The Urbana City Council on Tuesday held a public hearing on a proposed tax increase prior to a regular meeting. The council heard the second of three readings concerning the tax during the regular meeting. The proposal is an additional six-tenths of one percent tax on income to the current additional four-tenths rate, establishing a new additional tax rate at one percent.
According to the ordinance, safety services no longer can be adequately funded by the four-tenths rate due to reductions made at the state level of government. Dwight Paul, who is sponsoring this ordinance, said that currently 58 percent of the general fund goes toward fire/police/EMS. City Finance Director Chris Boettcher advised it was actually higher than that.
“The objective of the legislation is the same as it was before, basically to increase the .4 to an even one percent, and that would reduce the stress on the general fund to about 28 percent,” said Paul. ”The general fund will still have to kick in a significant amount to cover costs. The objective is it’s not going to be a pile of money that’s going to go in addition to what’s already budgeted, it’s not going to go for raises or anything crazy like that, it’s basically going to dedicate a one percent income stream for police/fire/EMS.”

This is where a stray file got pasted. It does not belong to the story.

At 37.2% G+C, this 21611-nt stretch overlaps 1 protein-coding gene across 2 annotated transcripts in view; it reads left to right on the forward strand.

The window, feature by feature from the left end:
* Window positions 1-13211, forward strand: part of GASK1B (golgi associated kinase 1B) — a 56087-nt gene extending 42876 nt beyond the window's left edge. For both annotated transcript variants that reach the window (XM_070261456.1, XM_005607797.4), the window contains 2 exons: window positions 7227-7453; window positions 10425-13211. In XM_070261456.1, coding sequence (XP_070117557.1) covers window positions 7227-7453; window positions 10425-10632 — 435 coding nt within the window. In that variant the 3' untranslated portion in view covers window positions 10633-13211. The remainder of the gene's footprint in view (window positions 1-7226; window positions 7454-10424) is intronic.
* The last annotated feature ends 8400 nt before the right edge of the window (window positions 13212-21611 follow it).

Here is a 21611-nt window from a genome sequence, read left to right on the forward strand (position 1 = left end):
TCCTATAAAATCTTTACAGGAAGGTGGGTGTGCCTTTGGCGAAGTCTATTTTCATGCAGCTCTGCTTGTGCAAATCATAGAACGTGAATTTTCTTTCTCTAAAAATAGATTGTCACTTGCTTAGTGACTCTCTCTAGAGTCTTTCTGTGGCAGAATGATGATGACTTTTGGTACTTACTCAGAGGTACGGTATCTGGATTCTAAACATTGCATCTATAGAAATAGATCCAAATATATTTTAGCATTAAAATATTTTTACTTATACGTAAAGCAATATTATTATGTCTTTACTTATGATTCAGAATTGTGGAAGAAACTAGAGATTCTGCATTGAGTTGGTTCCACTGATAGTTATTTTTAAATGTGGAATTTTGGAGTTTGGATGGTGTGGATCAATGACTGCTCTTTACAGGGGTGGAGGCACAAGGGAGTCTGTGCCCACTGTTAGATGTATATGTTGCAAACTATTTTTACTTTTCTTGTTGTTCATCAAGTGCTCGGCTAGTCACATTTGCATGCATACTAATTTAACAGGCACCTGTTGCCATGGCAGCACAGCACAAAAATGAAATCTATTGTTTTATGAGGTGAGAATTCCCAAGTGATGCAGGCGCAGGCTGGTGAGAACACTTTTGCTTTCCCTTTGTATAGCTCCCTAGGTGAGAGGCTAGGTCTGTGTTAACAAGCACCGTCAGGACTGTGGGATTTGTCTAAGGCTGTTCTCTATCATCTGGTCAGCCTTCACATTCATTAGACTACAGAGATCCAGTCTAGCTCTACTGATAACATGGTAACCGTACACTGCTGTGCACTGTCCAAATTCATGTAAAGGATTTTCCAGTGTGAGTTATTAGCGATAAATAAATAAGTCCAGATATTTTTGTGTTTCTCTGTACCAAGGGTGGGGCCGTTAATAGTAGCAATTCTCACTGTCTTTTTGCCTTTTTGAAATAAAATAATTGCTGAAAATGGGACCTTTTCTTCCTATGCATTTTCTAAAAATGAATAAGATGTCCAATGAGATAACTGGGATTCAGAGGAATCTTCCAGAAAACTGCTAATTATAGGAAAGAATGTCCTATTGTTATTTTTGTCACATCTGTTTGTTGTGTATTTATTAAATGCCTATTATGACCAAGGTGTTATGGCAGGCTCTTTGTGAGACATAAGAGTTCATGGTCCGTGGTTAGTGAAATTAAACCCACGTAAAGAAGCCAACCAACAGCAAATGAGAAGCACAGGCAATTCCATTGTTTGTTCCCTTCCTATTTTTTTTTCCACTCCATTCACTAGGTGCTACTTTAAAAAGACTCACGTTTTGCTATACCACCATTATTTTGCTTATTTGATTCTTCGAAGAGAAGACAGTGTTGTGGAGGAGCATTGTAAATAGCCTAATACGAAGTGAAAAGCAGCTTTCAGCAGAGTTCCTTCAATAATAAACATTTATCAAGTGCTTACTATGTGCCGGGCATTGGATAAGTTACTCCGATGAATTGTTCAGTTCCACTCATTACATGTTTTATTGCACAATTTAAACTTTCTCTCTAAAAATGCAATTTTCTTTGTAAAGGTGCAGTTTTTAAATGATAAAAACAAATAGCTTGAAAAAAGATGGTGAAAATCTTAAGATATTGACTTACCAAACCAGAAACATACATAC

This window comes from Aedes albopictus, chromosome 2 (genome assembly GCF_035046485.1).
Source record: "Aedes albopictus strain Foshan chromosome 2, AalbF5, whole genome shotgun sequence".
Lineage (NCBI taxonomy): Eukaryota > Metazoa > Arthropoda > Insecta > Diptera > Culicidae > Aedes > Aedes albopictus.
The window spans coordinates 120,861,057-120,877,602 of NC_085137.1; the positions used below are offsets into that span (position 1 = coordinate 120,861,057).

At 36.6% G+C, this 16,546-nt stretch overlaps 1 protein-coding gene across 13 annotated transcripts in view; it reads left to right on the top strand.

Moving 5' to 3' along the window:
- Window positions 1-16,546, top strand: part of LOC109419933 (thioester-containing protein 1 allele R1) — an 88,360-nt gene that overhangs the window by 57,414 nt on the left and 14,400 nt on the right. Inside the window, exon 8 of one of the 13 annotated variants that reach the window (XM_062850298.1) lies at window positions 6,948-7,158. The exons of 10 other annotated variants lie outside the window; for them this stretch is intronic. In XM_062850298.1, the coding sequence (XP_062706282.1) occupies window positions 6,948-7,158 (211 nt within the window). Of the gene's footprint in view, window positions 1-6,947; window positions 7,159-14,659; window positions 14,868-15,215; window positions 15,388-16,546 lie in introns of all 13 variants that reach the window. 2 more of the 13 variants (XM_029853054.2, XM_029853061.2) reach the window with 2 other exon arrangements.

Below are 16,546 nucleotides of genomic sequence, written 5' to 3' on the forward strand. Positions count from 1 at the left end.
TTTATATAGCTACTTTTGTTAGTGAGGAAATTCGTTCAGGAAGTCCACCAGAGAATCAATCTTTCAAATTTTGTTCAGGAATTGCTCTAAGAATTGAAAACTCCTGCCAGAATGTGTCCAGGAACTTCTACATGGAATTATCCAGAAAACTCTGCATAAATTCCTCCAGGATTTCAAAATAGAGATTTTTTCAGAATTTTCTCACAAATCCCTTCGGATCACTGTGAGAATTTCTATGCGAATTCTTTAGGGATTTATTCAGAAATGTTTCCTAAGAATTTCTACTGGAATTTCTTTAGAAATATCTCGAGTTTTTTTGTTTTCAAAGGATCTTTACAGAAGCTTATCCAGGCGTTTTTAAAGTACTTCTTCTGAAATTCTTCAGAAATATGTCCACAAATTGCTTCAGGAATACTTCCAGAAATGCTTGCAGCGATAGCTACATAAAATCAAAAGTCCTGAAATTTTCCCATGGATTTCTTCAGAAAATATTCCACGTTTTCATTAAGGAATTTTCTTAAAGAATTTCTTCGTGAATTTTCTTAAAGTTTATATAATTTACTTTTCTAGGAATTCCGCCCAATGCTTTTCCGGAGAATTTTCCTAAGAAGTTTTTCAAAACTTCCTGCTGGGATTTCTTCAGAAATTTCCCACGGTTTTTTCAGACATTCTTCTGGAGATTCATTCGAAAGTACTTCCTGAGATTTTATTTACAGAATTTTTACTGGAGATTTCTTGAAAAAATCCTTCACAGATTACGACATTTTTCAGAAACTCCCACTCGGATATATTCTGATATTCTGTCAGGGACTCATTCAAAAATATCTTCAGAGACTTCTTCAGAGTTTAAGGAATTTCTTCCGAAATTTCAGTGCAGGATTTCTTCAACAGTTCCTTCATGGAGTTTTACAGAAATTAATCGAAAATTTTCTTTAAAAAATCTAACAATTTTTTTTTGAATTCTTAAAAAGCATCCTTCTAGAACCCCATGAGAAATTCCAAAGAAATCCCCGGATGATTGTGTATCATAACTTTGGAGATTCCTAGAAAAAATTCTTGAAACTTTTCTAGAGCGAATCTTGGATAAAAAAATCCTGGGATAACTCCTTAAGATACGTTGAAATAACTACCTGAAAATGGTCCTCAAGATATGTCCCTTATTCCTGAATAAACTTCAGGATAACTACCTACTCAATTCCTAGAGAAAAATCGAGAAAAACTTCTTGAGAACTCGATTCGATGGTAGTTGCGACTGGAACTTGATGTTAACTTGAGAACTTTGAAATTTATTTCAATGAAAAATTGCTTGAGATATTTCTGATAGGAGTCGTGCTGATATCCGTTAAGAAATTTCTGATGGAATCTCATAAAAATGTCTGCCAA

“The only thing that I can say, talking to other mayors around the state, is that since we have lost our local government fund and the estate tax I think we’ve lost somewhere around $2.5 million since this all came down,” Urbana Mayor Bill Bean said. “We’re not the only city in this predicament. There’s a lot of other cities going through this and having the same discussions that we’re having now. If we still had the local government fund and the estate tax we might be just fine, but we don’t, and it doesn’t look like we’re going to get it back, either. This is where we are, and we really do need the funds.”
Urbana voters rejected similar ballot measures during the last November and May elections. If this ordinance is passed after three readings, council will next consider a resolution putting the issue on the ballot in spring of 2019. If passed by voters, the tax will take effect on July 1.
Urbana resident Russ Bartley first approached council to say that he felt the ordinance amounted to false advertising because council was saying the increased income tax would be used only for police and fire when in fact they were increasing the amount of money available in the general fund. Paul disputed that they were being deceptive and asked how they could make it more clear to the general public what they were hoping to accomplish.